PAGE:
Radical Acceptance

I have been reading a book called Radical Acceptance-Embracing Your Life With The Heart of a Buddha by Tara Branch, Ph.D. It has amazed me.

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One of my issues over these last four years of heartbreak and betrayal has been resisting the experience I have had. I have wanted the situation to be something other than what it has been and have denied what was in front of me in order to give the benefit of the doubt or see B in the way he used to be but refused to view him for who he has become. I thought I was doing myself a favor trying to save my family the trauma of divorce when all I really did was just delay it.

And herein lies the problem. Resistance to what IS causes trouble for your body, heart and soul. It creates misery, health problems, and unnecessary suffering. It has made me physically ill. The last four years have probably taken ten years off my life and one reason centers around resisting what was in front of me instead of accepting what was. Given enough time I believed… I could change it…I could minimize it… and I could make B love me again…but of course, I couldn’t.

In her book, Branch advocates using guided meditation techniques and in this case something she calls exploring the POWER OF YES. During this exercise the author suggestions sitting in a quiet place, breathing deeply and closing your eyes. Then she asks you to bring to mind something in your life or a situation that produces strong reactions like sadness, anger or fear. She then asks you to access what it is about the situation that provokes the strongest feelings and be mindful of how that feeling feels in throughout your body…your chest or your stomach of any other place that you may feel tighten or get hard.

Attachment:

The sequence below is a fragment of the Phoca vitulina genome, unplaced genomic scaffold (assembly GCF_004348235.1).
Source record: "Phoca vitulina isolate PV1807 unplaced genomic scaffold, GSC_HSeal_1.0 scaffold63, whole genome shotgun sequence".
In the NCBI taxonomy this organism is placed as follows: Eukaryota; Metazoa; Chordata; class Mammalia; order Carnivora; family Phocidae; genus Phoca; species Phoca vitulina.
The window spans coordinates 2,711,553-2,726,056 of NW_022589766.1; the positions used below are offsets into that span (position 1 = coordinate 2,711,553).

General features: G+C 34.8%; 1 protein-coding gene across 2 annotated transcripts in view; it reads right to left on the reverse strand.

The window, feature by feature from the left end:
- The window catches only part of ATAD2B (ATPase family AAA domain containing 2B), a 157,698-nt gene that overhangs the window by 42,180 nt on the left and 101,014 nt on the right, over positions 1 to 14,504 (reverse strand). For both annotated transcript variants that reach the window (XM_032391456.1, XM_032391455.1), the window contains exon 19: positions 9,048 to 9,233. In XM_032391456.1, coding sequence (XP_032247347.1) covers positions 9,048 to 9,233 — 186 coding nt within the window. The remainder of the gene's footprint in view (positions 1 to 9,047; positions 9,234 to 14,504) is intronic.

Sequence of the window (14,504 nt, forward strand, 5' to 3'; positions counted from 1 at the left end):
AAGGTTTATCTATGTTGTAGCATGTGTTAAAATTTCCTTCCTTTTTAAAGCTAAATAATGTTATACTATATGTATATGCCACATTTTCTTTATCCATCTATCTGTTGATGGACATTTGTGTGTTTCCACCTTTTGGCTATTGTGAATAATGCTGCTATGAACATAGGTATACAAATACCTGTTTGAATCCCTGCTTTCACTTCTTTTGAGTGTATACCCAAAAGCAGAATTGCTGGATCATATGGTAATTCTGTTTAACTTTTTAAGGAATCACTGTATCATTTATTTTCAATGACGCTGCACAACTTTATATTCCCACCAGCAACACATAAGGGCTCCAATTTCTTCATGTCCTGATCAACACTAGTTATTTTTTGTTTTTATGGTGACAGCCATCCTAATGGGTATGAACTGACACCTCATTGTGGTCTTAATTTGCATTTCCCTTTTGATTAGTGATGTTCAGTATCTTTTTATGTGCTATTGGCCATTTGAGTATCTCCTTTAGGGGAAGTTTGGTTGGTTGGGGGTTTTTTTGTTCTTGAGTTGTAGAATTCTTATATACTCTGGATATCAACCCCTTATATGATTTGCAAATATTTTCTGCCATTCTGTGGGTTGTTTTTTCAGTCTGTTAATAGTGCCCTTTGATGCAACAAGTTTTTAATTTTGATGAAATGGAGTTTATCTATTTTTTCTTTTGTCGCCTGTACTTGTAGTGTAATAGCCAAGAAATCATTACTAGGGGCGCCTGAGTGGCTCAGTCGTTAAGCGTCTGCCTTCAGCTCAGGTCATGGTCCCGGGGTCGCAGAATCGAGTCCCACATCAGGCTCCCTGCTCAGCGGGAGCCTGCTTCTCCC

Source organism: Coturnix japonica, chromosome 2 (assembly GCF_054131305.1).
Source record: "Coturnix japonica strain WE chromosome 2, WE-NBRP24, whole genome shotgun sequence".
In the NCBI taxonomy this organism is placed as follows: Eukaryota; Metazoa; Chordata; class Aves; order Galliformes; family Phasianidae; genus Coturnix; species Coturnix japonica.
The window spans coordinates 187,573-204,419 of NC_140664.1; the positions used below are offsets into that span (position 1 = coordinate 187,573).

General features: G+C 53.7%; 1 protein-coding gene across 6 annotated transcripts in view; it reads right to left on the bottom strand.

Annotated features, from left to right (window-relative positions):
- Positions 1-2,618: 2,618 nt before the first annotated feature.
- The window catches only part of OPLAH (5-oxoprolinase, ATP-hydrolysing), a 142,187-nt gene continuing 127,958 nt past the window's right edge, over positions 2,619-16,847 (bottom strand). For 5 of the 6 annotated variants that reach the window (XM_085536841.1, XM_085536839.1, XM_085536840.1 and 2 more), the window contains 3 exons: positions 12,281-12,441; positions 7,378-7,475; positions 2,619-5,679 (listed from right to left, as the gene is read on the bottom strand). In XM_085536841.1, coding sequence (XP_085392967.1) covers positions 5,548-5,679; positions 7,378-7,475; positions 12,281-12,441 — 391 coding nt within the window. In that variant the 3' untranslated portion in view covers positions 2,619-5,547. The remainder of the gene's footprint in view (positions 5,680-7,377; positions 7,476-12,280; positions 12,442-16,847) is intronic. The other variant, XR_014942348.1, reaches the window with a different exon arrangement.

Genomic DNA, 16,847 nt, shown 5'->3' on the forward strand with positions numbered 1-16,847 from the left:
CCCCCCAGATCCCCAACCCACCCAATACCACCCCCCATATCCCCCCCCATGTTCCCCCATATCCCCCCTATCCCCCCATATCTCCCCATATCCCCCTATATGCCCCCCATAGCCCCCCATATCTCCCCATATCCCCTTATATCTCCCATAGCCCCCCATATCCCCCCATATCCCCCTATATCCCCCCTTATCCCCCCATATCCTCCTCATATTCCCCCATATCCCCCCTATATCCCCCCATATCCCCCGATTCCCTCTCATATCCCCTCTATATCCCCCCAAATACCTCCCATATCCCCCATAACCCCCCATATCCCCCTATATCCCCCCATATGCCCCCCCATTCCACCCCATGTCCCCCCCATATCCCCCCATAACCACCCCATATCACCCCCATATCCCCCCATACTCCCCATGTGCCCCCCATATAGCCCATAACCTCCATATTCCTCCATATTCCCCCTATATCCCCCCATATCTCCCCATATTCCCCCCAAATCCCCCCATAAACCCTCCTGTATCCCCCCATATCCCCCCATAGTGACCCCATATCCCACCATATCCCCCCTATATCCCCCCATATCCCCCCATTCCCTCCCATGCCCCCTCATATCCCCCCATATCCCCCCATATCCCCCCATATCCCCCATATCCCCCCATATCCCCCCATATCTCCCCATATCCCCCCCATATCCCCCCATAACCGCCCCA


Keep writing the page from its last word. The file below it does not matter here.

Then, and I quote from her book:

“In order to see firsthand what happens when you resist experience, begin experimenting with saying NO. As you connect with the pain you feel in the situation you have chosen, mentally direct a stream of no at the feelings….as you say no, notice what this resistance feels like in your body.” p87

So I followed her instructions  and immediately began to feel so stressed that I began to feel ill. My stomach clenched so hard that I felt nauseous. My head started pounding and my chest felt tight making the air flow to my lungs decrease. It was awful now that I was really paying attention to the reactions my feelings were provoking. How I had lived for all these years saying NO to my grief, NO to my anger and NO to my sadness? More importantly did I want to feel this NO for four more years, four more months, or even four more days? Obviously, the answer was NO.  Now that I was aware of and could really feel the impact that this denial or resistance to my emotions was having on my physical body I knew I could no longer live this way.

This now lead me to the second part of the authors meditation. After directing NO at your emotions she asks you to once again think about that painful situation and to remember the words, beliefs, and feelings that are associated with it. But this time stream the word YES. Say YES to the words, the thoughts and the beliefs that come forward.

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Upon doing this part of the mediation I immediately felt a shift… a lightness and lifting of the unpleasantness that I was feeling. My chest loosened, my nauseau disappeared and my mind became quiet… no longer racked in pain. And with this YES to the experience came an acceptance. It was not an acceptance that what B did to me was okay. It was an acceptance of this is what has happened. You can’t change it nor can you fight it and more importantly I didn’t need to rally against it anymore. As I allowed these non-judgmental YESES to come forth, I felt a release of some of the burdens, anger, anxiety and fears that I had been living with begin diminish as a gentle form of acceptance began to soothe those less than pleasant emotions. I found I could just BE and did not have to react both physically and mentally to all the emotions that I was feeling about the affair or my impending divorce. Finally, I felt a sense of peace.

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So this is how I start my day. Saying YES. Accepting what is. Finding understanding where I could not before and I feel good. My chronic pain has decreased and I find more joy. Sure I am still struggling but the struggle doesn’t defeat me. It has just become a small part of my life instead of the epic saga it once was. And for that I am thankful.